FROM THE LOG #65

A major refit
Scorpio received a serious face-lift

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mess
Re-arranging some wiring
(Click on any photo or map for a blow up)

We've done several major refits during the 19 years we have been cruising aboard Scorpio. The latest, which is illustrated in this report, is the second largest project we have undertaken. Only the refit in Finland, at Swan Centre in 1995-96, was more extensive. This report is not a complete resumé of what was done, but we wanted to give you an idea what it was all about.


Not mushrooms, but new plugs to be cut.

The major areas of this projects were:

1. Bottom: Removal of 13 years of anti fouling paint (ca 33 coats) and stripping down to the barrier coat (International-Gelshield, applied 1998). Let dry out for 6 months. Application of 5 coats of West System epoxy followed by 4 coats of International's Interprotect and then 3 coats of anti fouling (International's Interswift). The hull was in sound condition apart from two patches where filler had delaminated, on leading edges of keel and rudder skeg, which were repaired (2 of the photos above).

We also raised the water line by about two inches (which is indicated on the photo above, middle of upper row).

2. Topsides: Sanding, fairing and reparing scratches and some minor blisters at the old water line (where water had been in constant contact with topside paint above anti-fouling area), then repainting. We used Alexseal Oyster white (the blue line is called Aristo blue). This work required that the port holes were taken out, as can be seen on the photos below.

3. Deck: All fibre glass surfaces were sanded, repaired and painted with the same colour as the top sides. The aluminium steering console was also painted. The teak deck was lightly sanded and plugs and caulking was replaced were required. Teak ribbons next to stanchion pole bases were replaced because of confrontation with "corrosion powers" (see below). (Update 2012: A year later we decided to renew the whole teak deck, so all the sanding and patching and re-plugging proved to be in vain. Look here fore a summary of part 2 of the renovation in 2011-12)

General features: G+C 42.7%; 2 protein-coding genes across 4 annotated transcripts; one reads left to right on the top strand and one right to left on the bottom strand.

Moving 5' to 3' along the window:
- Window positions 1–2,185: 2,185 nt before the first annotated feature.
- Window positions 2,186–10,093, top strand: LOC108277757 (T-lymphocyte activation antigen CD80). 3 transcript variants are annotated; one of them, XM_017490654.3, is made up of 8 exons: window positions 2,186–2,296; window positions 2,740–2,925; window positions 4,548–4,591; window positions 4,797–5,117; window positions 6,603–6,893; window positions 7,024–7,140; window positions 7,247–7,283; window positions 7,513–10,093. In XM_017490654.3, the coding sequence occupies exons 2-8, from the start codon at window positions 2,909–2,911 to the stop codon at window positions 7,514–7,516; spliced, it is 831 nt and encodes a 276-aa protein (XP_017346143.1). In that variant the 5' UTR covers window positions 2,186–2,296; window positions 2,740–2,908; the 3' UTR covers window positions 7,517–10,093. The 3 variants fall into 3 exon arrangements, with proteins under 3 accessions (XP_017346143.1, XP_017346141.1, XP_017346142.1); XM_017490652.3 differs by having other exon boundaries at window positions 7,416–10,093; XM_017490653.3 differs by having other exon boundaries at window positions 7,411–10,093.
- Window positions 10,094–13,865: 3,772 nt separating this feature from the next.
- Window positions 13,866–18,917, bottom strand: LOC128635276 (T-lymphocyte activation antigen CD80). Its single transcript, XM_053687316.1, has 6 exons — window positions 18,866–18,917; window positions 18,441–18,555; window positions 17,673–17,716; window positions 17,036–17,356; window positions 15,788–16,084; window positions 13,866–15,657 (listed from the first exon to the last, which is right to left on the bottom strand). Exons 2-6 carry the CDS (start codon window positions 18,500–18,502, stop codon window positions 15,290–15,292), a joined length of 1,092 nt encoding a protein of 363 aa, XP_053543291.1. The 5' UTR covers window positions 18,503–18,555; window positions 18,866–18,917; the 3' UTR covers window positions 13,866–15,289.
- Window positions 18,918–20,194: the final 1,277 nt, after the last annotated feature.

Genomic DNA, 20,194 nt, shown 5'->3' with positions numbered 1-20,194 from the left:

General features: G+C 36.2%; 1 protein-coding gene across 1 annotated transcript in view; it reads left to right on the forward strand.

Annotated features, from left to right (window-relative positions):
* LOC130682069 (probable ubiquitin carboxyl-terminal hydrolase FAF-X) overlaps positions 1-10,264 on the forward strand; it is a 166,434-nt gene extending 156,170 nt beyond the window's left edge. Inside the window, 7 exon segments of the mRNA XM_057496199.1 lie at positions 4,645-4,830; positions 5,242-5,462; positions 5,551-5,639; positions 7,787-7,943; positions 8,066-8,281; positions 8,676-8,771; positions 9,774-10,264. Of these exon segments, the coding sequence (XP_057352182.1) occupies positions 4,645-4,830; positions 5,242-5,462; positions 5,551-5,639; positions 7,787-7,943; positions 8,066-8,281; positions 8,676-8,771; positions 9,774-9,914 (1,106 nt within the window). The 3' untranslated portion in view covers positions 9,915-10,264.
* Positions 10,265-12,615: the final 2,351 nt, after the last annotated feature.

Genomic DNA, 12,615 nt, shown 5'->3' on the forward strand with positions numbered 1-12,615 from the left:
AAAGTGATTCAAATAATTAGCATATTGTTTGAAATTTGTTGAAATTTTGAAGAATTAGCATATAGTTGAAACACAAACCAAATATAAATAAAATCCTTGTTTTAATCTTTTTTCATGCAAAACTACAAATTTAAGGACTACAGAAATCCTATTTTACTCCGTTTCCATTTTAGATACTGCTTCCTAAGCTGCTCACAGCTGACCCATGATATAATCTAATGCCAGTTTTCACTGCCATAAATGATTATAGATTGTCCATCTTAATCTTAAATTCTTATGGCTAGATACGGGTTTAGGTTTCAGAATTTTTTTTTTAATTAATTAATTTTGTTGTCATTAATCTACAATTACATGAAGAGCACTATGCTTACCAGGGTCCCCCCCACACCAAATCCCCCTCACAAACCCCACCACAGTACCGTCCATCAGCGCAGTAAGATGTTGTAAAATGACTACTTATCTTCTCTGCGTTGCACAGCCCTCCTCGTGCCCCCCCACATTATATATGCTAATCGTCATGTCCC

All deck hardware, such as pul- and pushpits, rails, lifeline stanchion poles, fittings for anchors, antennas etc. were taken off, cleaned and polished. All lifelines were replaced with new, including terminals.

4. Interior: All wood finishes were sanded and repaired or replaced as required, then revarnished using Epiphanes varnishes. Several new joinery details were designed and fabricated.

All of the upholstery and curtains were replaced with new fabric.

5. Sails: All the sails of our "regular costume" were replaced with new Rolly Tasker sails; fully battened main, 135% offshore genoa and mizzen. The sail covers were also replaced.

Steering console being re-painted
Aft cabin stripped
Toilet with a view, both toilets were replaced
Pullpit being polished
All stainless hardware was taken off and polished.
Outboard holding pad was replaced.
Lifelines were replaced and stanchion poles polished

6. Corrosion: We decided to take a particularly close look at areas were corrosion between aluminium and stainless was likely, both on deck and in the rigging (See photos below. Anyone planning on buying a second hand yacht should look at these photos closely).

8. Miscellaneous: Both toilet bowls including mounting hardware were replaced, anchor windlass taken to a work shop, stripped, serviced and repainted. Some blocks and other hardware refabricated, windwane serviced and replacement parts fabricated.

Corrosion between aluminium and stainless
Solid aluminium becomes oxide, which is pushing up the stanchion base
The aluminium area on the left photo taken off.
The 2 other pieces are parts of a cut seacock
This section is being rebuilt
The old list has been replaced
The stanchion pole base was too close to the teak and when the base was pushed up it lifted the wood

9. Electrical and plumbing: Both battery banks (house + starter) were replaced with new, and a new 80A Mass Chargemaster battery charger was installed. The bilge pump and two other pumps were replaced with new and some plumbing was replaced. New running lights were installed.

10. Engine: The Propeller shaft was taken out and inspected and straightened. The engine mounts were replaced.

Anchor windlass taken out for service
All hardware was cleaned and polished
Seacocks being serviced and/or replaced
(This is a normal procedure every year)

Please. turn to next report for some beautiful photos of the yacht and it's details after the renovation was finished.

View a (manual) slide show of the photos of this report HERE.

Update 2012: A year later, after an unplanned return to Thailand, we resumed with an equally extensiv refit. Look HERE fore a summary of part 2 of the renovation, in 2011-12.

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